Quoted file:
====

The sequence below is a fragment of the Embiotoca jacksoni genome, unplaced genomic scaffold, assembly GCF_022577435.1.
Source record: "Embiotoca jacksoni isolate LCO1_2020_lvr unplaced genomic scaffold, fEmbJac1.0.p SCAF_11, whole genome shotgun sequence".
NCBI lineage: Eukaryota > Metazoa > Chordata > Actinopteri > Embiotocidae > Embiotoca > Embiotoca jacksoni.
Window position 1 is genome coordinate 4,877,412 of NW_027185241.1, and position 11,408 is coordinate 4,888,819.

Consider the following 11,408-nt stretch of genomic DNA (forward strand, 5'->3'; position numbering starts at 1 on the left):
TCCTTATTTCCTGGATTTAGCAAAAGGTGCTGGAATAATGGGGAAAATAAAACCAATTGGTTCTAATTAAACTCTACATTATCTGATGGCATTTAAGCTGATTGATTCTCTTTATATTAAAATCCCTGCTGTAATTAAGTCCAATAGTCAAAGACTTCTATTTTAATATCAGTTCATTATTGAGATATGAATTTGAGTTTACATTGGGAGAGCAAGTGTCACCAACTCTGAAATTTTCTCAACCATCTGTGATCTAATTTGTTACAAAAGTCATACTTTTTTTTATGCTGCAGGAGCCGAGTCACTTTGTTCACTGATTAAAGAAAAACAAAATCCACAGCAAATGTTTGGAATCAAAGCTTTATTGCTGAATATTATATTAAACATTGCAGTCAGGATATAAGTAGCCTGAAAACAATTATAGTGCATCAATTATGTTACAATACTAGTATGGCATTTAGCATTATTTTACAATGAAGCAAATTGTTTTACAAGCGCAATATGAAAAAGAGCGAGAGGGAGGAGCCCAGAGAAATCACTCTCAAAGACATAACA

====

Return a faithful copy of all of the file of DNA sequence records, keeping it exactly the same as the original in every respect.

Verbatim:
The sequence below is a fragment of the Embiotoca jacksoni genome, unplaced genomic scaffold, assembly GCF_022577435.1.
Source record: "Embiotoca jacksoni isolate LCO1_2020_lvr unplaced genomic scaffold, fEmbJac1.0.p SCAF_11, whole genome shotgun sequence".
NCBI lineage: Eukaryota > Metazoa > Chordata > Actinopteri > Embiotocidae > Embiotoca > Embiotoca jacksoni.
Window position 1 is genome coordinate 4,877,412 of NW_027185241.1, and position 11,408 is coordinate 4,888,819.

Consider the following 11,408-nt stretch of genomic DNA (forward strand, 5'->3'; position numbering starts at 1 on the left):
TCCTTATTTCCTGGATTTAGCAAAAGGTGCTGGAATAATGGGGAAAATAAAACCAATTGGTTCTAATTAAACTCTACATTATCTGATGGCATTTAAGCTGATTGATTCTCTTTATATTAAAATCCCTGCTGTAATTAAGTCCAATAGTCAAAGACTTCTATTTTAATATCAGTTCATTATTGAGATATGAATTTGAGTTTACATTGGGAGAGCAAGTGTCACCAACTCTGAAATTTTCTCAACCATCTGTGATCTAATTTGTTACAAAAGTCATACTTTTTTTTATGCTGCAGGAGCCGAGTCACTTTGTTCACTGATTAAAGAAAAACAAAATCCACAGCAAATGTTTGGAATCAAAGCTTTATTGCTGAATATTATATTAAACATTGCAGTCAGGATATAAGTAGCCTGAAAACAATTATAGTGCATCAATTATGTTACAATACTAGTATGGCATTTAGCATTATTTTACAATGAAGCAAATTGTTTTACAAGCGCAATATGAAAAAGAGCGAGAGGGAGGAGCCCAGAGAAATCACTCTCAAAGACATAACA